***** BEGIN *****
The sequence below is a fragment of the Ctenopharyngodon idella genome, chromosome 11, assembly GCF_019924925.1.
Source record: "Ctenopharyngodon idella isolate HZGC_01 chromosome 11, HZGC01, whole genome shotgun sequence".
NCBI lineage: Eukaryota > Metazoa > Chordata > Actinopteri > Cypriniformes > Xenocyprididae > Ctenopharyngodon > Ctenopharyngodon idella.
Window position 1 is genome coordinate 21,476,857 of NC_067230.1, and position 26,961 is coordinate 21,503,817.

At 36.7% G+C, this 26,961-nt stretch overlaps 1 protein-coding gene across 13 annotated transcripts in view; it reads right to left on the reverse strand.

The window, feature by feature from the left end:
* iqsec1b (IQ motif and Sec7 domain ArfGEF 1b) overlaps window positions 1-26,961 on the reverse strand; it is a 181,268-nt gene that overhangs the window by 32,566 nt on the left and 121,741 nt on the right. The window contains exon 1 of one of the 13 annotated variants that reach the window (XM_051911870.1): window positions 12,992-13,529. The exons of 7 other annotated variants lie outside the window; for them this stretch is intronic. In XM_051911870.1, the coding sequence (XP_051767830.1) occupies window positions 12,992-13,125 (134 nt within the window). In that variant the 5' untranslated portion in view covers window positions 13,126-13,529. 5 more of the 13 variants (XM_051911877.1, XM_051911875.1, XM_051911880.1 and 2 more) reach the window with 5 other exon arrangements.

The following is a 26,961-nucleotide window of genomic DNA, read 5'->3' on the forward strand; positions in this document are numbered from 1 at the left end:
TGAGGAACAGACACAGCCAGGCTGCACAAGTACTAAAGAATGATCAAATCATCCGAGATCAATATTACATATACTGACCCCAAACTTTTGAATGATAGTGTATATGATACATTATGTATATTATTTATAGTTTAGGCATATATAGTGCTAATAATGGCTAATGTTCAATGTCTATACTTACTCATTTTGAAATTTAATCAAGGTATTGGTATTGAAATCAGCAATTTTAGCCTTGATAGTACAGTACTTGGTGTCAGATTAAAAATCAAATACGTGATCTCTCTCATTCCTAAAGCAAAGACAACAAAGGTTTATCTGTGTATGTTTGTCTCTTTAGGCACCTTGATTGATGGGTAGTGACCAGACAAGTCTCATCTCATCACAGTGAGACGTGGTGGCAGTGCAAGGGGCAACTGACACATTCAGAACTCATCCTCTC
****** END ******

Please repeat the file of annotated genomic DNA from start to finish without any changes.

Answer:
The sequence below is a fragment of the Ctenopharyngodon idella genome, chromosome 11, assembly GCF_019924925.1.
Source record: "Ctenopharyngodon idella isolate HZGC_01 chromosome 11, HZGC01, whole genome shotgun sequence".
NCBI lineage: Eukaryota > Metazoa > Chordata > Actinopteri > Cypriniformes > Xenocyprididae > Ctenopharyngodon > Ctenopharyngodon idella.
Window position 1 is genome coordinate 21,476,857 of NC_067230.1, and position 26,961 is coordinate 21,503,817.

At 36.7% G+C, this 26,961-nt stretch overlaps 1 protein-coding gene across 13 annotated transcripts in view; it reads right to left on the reverse strand.

The window, feature by feature from the left end:
* iqsec1b (IQ motif and Sec7 domain ArfGEF 1b) overlaps window positions 1-26,961 on the reverse strand; it is a 181,268-nt gene that overhangs the window by 32,566 nt on the left and 121,741 nt on the right. The window contains exon 1 of one of the 13 annotated variants that reach the window (XM_051911870.1): window positions 12,992-13,529. The exons of 7 other annotated variants lie outside the window; for them this stretch is intronic. In XM_051911870.1, the coding sequence (XP_051767830.1) occupies window positions 12,992-13,125 (134 nt within the window). In that variant the 5' untranslated portion in view covers window positions 13,126-13,529. 5 more of the 13 variants (XM_051911877.1, XM_051911875.1, XM_051911880.1 and 2 more) reach the window with 5 other exon arrangements.

The following is a 26,961-nucleotide window of genomic DNA, read 5'->3' on the forward strand; positions in this document are numbered from 1 at the left end:
TGAGGAACAGACACAGCCAGGCTGCACAAGTACTAAAGAATGATCAAATCATCCGAGATCAATATTACATATACTGACCCCAAACTTTTGAATGATAGTGTATATGATACATTATGTATATTATTTATAGTTTAGGCATATATAGTGCTAATAATGGCTAATGTTCAATGTCTATACTTACTCATTTTGAAATTTAATCAAGGTATTGGTATTGAAATCAGCAATTTTAGCCTTGATAGTACAGTACTTGGTGTCAGATTAAAAATCAAATACGTGATCTCTCTCATTCCTAAAGCAAAGACAACAAAGGTTTATCTGTGTATGTTTGTCTCTTTAGGCACCTTGATTGATGGGTAGTGACCAGACAAGTCTCATCTCATCACAGTGAGACGTGGTGGCAGTGCAAGGGGCAACTGACACATTCAGAACTCATCCTCTC